Amidst the influx of new cybersecurity trends and forecasts, 2018 has made securing patient information and systems front and center for healthcare experts. With cyber attacks and data breaches becoming more complex in healthcare, organizations are working hard to catch up with these threats. In 2017, 78 percent of healthcare providers experienced ransomware or malware attacks, which are expected to increase in 2018.
Electronic Health Records (EHRs), vulnerable to ransomware and malware attacks can be protected through data encryption, periodic backups and broader preventive measures like employee training, properly-configured firewalls, secure systems, and reliable access management policies.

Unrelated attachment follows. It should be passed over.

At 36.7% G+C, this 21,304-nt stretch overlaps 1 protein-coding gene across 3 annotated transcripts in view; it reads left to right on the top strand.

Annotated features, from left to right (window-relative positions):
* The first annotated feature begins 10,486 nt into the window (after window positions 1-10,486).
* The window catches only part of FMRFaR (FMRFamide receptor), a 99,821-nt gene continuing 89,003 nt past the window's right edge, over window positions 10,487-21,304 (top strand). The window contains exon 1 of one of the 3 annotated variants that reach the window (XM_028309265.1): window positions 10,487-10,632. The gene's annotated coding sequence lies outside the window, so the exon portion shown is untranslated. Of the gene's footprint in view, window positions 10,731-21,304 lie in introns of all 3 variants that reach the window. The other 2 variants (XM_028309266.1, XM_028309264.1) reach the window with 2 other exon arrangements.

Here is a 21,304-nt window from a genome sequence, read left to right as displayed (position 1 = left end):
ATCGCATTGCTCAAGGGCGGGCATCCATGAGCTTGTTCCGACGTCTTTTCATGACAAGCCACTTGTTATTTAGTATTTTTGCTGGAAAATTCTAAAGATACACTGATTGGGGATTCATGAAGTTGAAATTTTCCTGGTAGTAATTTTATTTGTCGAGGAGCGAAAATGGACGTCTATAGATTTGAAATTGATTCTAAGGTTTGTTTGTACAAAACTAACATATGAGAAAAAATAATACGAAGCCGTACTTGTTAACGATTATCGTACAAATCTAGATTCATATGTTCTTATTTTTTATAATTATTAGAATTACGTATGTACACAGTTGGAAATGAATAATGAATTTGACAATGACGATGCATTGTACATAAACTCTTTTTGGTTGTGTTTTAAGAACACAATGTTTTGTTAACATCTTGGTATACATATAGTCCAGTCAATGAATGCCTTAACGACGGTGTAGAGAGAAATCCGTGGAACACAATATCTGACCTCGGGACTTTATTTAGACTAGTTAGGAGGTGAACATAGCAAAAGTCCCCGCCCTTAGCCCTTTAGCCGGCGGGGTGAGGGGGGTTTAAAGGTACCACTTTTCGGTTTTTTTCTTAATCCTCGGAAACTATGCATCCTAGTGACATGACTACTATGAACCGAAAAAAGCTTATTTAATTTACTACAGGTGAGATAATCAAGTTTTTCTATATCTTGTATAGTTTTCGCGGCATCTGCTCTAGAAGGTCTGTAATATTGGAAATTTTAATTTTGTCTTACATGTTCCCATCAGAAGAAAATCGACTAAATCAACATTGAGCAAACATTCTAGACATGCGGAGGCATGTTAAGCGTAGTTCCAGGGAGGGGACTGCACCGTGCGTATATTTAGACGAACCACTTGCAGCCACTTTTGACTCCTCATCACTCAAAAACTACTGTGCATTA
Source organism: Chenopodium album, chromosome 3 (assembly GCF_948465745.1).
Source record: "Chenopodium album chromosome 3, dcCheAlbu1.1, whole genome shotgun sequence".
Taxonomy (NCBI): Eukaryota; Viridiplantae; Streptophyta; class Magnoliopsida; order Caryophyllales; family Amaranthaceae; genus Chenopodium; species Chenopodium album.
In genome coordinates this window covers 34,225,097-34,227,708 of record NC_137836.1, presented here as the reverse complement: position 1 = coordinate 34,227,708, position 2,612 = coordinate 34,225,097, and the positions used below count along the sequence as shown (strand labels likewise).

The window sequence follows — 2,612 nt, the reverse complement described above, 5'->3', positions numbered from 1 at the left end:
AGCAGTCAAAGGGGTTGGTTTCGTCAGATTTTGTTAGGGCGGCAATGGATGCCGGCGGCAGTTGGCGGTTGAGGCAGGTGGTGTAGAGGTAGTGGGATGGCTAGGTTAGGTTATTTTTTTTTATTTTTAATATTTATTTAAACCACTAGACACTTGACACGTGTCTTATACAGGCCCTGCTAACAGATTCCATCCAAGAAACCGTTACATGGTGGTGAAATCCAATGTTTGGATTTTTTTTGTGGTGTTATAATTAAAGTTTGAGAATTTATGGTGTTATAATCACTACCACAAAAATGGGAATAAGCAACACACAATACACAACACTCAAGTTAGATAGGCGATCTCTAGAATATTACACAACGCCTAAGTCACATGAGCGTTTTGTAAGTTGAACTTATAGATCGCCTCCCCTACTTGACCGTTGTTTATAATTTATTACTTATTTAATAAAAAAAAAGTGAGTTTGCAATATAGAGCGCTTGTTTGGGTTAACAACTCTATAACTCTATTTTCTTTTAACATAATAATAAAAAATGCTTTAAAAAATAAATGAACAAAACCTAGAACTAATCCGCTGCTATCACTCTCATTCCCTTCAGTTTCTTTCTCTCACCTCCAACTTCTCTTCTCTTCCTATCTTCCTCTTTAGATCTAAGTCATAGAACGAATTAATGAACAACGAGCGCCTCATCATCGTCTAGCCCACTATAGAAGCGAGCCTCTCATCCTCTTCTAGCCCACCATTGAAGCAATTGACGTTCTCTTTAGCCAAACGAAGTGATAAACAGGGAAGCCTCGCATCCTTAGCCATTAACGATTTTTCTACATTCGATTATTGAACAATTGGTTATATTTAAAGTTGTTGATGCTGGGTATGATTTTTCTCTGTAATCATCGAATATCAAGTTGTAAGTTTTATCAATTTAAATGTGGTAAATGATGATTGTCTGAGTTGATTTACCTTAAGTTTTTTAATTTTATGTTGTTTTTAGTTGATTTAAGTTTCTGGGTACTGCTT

Healthcare organizations often rely on legacy systems—while it might save money in the short term, outdated and unsecured systems often provide hackers with easy entry points into a network. Investing in new equipment, software, and hardware should be a top priority and if the costs are prohibitive, ensuring that all systems are up-to-date and on the latest security patches will be helpful in highlighting gaps and vulnerabilities in the network.
Cybersecurity policies and audit processes in healthcare technology need to change with evolving patient, vendor, and employee needs. 60 percent of providers lack an effective Identity and Access Management (IAM) policy. This exposes them to risks from internal threats like careless employees, vendors, and users. As a preventative measure, IAM policies should be periodically updated and reviewed to plug all gaps.
While manual risk assessment is typically a resource-heavy process that leaves room for error, a good cybersecurity solution will track activity logs and encrypt files. This will give users the control over keys and certificates, and build reports.